correct, after program exit, the connection must be RESET or all future
 traffic would be rejected, blocking the source workstation network).

 NOTE: Injector supports escape sequences. you can make multi-line injection
       eg: "this on line one \n this on line two \n and so on..."
       eg: "this in hex mode: \x65\x6c\x6c\x65"
       eg: "this in oct mode: \101\108\108\101"

 NOTE: remember to terminate your injection with \r\n if you want to inject
       command to the server.


 When the connection starts (remember that we are the master-of-packets, all
 packets go through ettercap) we substitute the server public key with one
 generated on the fly and save it in a list so we can remember that this
 server has been poisoned before.
 Then the client send the packet containing the session key ciphered with
 our key, so we are able to decipher it and sniff the real 3DES session key.
 Now we encrypt the packet with the correct server public key and forward it
 to the SSH daemon.
 The connection is established normally, but we have the session key !!
 Now we can decrypt all the traffic and sit down watching the stream !
 The connection will remain active even if we exit from ettercap, because
 ettercap doesn't proxy it (like dsniff). After the exchange of the keys,
 ettercap is only a spectator... ;)


 Like character injection, we can modify the packets payload and replace
 the right sequence and acknowledgement number if needed.
 With the integrated filtering engine you can program your own filters
 to make the best filter for your aims.
 A scripting languages is used to make filters source that must be compiled
 with etterfilter(8) in order to be used by ettercap.


 This feature is very useful if you want to know the topology of the lan but
 you don't want to send any packet on it. In this way the scan is done entirely
 by sniffing packets and extracting useful information from them.
 This scan will let you know the hosts in the lan (it watches ARP request), the
 Operating System of the hosts (it uses passive os fingerprint... see next
 section), the open ports of an host (looking the syn+ack packet), the gateway,
 the routers or hosts acting as a router (it watches ICMP messages).
 As a passive method it is useless on a switched lan (because it can make a
 topology only of the host that are connecting to you), but if you put it on a
 gateway and let it run for hours or days, it will make a complete report of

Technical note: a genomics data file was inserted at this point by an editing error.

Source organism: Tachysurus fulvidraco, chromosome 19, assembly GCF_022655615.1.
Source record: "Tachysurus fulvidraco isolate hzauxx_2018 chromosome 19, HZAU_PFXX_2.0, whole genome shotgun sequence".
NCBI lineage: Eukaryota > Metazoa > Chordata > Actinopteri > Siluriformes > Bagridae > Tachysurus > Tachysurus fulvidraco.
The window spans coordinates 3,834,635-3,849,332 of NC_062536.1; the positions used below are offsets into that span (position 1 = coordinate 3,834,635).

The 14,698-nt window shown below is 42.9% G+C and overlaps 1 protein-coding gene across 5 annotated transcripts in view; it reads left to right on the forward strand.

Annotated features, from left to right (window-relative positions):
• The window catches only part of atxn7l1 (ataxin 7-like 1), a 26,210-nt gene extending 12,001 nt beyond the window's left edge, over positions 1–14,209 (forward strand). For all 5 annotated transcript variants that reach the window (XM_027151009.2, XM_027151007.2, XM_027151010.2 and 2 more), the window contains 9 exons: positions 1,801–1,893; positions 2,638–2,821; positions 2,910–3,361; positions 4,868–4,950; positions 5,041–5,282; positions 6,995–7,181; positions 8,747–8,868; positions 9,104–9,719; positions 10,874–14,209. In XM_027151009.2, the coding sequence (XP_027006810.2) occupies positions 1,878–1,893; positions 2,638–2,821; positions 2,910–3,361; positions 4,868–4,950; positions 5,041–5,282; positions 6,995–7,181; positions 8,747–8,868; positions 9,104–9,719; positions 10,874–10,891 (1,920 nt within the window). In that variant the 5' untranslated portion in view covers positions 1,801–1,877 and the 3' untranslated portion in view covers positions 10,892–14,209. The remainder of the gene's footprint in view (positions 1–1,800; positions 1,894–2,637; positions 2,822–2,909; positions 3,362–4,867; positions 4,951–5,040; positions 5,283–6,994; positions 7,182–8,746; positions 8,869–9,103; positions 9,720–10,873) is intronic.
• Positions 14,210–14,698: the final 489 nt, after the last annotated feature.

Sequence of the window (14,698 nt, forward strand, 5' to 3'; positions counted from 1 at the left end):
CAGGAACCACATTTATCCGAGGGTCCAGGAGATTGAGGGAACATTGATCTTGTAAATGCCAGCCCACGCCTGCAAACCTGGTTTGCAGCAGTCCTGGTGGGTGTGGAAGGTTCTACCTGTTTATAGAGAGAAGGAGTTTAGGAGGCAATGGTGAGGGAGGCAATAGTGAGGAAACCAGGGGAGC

the hosts in the lan.


 The main idea is to analyze the passive information coming form an host
 when it makes or receives connections with other hosts. This information
 is enough to detect the OS and the running services of the host.
 In this scenario, we look at SYN and SYN+ACK packet and collect some
 interesting info from them:
 Window Size: the TCP header field
 MSS: the TCP option Maximum Segment Size (can be present or not)
 TTL: the IP header field Time To Live (rounded to the next power of 2)
 Window Scale: the TCP option indicating the Scale
 SACK: the TCP option for the Selective ACK
 NOP: if the TCP options contain a NOP
 DF: the IP header field Don't Fragment
 TIMESTAMP: if the TCP timestamp option is enabled
 and obviously the type of the packet (syn or syn+ack)

 The database contains different fingerprints for each type of packet
 because some OSes have different fingerprints from SYN to SYN+ACK.
 Obviously the SYN fingerprint is more reliable, because the SYN+ACK is
 influenced by the SYN (if a SYN doesn't contain a SACK the SYN+ACK will not
 have the SACK option even if the host support it). So while collecting
 information off the lan, if we receive a SYN+ACK we mark the OS of that
 host as temporary and when we receive a SYN we confirm that.
 Fingerprint ending with an ":A" are less reliable... this is the reason
 because some OS identification may change during the gathering process.

 The SYN+ACK packets are used also to discover the open ports of an host.
 (see next section)

 The interesting thing is that firewalls, gateways and NAT are transparent to
 passive OS detection. So collecting info for the LAN will let you know info
 even for remote host. Only proxies aren't transparent because they make a
 new connection to the target.

 Our fingerprint database has to be enlarged, so if you find a host with an
 unknown fingerprint and you know for sure the OS of that host, please mail
 us <alor@users.sourceforge.net> the fingerprint and the OS, we will insert
 in the database.


 Open ports are identified by looking for stn+ack packets.
 If a syn+ack comes form a port, it is for sure open, except for the
 channel command of FTP protocol, for that reason syn+ack going to port 20
 are not used to indicate a open port.
 For the udp ports the question is a little bit difficult because no syn or
 ack packet are present in the udp protocol, so ettercap assumes that a udp
 port < 1024 that sends packets is opened. We know that in this way we cannot
 discover open ports > 1024 but they can go undetected as open when a client
 sends packet to a server.


 The gateway is simply recognized looking at IP packet with a non local ip
 ( checking the netmask ). If a non local IP is found, ettercap look at the
 ethernet address (MAC) and store it as the gateway mac address, then it
 search for it in the list and mark the corresponding ip as the gateway.

 Looking in the ICMP messages we can rely that if a host sends a
 TTL-exceeded or a redirect messages it is a router or an host acting as it.